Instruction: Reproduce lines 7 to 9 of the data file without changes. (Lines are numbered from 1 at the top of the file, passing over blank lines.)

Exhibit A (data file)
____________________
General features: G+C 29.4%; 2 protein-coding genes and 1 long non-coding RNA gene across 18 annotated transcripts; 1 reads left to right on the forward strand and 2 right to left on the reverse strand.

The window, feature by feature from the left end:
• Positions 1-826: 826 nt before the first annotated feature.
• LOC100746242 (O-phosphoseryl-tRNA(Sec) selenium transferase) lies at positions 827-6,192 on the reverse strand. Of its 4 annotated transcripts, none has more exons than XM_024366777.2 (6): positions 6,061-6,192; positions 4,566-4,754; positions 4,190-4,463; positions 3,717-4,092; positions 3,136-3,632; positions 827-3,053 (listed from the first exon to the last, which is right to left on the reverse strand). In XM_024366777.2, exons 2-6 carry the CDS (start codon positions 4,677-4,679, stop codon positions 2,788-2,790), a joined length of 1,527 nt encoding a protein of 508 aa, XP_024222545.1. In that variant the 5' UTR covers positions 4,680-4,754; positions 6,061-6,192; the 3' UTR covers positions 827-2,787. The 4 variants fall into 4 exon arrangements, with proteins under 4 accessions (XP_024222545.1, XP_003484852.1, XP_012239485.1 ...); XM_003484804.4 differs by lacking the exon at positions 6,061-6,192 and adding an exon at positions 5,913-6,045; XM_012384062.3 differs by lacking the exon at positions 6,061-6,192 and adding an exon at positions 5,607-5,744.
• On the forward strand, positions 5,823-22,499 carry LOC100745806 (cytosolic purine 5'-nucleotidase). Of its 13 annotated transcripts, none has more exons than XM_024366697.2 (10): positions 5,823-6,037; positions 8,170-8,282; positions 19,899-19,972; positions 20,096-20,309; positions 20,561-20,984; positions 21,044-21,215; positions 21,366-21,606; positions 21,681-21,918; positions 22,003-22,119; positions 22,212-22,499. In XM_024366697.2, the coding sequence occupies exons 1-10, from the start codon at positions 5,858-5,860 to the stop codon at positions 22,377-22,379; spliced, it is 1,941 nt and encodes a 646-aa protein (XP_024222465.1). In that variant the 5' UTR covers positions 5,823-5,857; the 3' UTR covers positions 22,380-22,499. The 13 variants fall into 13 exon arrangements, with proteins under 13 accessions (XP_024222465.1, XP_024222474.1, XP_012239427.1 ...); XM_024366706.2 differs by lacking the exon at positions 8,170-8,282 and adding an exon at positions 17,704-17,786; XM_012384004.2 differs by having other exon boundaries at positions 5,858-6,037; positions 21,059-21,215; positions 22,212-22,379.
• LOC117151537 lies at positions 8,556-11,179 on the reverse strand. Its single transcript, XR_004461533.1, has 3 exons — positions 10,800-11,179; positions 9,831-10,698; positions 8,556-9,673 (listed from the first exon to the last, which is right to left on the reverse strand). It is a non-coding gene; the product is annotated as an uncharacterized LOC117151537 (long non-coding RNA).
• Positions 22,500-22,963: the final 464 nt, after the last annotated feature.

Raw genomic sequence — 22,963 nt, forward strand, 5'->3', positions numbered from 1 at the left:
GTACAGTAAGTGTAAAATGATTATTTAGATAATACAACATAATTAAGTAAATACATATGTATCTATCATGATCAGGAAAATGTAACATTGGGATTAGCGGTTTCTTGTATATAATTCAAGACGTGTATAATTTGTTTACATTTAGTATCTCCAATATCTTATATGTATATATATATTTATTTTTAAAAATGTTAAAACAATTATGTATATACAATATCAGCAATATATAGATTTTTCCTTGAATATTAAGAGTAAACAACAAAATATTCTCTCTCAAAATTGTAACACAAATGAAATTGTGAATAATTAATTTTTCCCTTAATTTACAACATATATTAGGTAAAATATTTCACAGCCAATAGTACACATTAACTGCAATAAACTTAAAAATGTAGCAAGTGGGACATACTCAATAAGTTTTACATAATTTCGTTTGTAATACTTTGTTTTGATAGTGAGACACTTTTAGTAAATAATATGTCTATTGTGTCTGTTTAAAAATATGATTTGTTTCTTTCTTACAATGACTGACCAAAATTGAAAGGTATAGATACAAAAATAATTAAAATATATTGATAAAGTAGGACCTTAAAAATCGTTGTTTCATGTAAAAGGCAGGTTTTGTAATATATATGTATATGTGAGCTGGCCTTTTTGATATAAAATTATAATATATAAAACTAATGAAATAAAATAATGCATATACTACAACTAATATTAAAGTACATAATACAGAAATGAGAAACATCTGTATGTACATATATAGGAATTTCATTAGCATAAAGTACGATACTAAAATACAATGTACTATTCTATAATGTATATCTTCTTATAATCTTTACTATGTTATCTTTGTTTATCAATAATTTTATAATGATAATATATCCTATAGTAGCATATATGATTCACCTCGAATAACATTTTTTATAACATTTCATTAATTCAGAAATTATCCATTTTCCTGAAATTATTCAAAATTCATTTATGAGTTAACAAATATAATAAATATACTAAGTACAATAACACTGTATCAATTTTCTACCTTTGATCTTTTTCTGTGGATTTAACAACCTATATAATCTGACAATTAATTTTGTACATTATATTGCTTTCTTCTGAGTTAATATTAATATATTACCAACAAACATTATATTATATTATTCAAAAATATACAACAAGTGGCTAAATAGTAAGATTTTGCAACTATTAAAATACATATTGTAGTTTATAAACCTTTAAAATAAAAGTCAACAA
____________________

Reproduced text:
• Positions 22,500-22,963: the final 464 nt, after the last annotated feature.

Raw genomic sequence — 22,963 nt, forward strand, 5'->3', positions numbered from 1 at the left:
GTACAGTAAGTGTAAAATGATTATTTAGATAATACAACATAATTAAGTAAATACATATGTATCTATCATGATCAGGAAAATGTAACATTGGGATTAGCGGTTTCTTGTATATAATTCAAGACGTGTATAATTTGTTTACATTTAGTATCTCCAATATCTTATATGTATATATATATTTATTTTTAAAAATGTTAAAACAATTATGTATATACAATATCAGCAATATATAGATTTTTCCTTGAATATTAAGAGTAAACAACAAAATATTCTCTCTCAAAATTGTAACACAAATGAAATTGTGAATAATTAATTTTTCCCTTAATTTACAACATATATTAGGTAAAATATTTCACAGCCAATAGTACACATTAACTGCAATAAACTTAAAAATGTAGCAAGTGGGACATACTCAATAAGTTTTACATAATTTCGTTTGTAATACTTTGTTTTGATAGTGAGACACTTTTAGTAAATAATATGTCTATTGTGTCTGTTTAAAAATATGATTTGTTTCTTTCTTACAATGACTGACCAAAATTGAAAGGTATAGATACAAAAATAATTAAAATATATTGATAAAGTAGGACCTTAAAAATCGTTGTTTCATGTAAAAGGCAGGTTTTGTAATATATATGTATATGTGAGCTGGCCTTTTTGATATAAAATTATAATATATAAAACTAATGAAATAAAATAATGCATATACTACAACTAATATTAAAGTACATAATACAGAAATGAGAAACATCTGTATGTACATATATAGGAATTTCATTAGCATAAAGTACGATACTAAAATACAATGTACTATTCTATAATGTATATCTTCTTATAATCTTTACTATGTTATCTTTGTTTATCAATAATTTTATAATGATAATATATCCTATAGTAGCATATATGATTCACCTCGAATAACATTTTTTATAACATTTCATTAATTCAGAAATTATCCATTTTCCTGAAATTATTCAAAATTCATTTATGAGTTAACAAATATAATAAATATACTAAGTACAATAACACTGTATCAATTTTCTACCTTTGATCTTTTTCTGTGGATTTAACAACCTATATAATCTGACAATTAATTTTGTACATTATATTGCTTTCTTCTGAGTTAATATTAATATATTACCAACAAACATTATATTATATTATTCAAAAATATACAACAAGTGGCTAAATAGTAAGATTTTGCAACTATTAAAATACATATTGTAGTTTATAAACCTTTAAAATAAAAGTCAACAA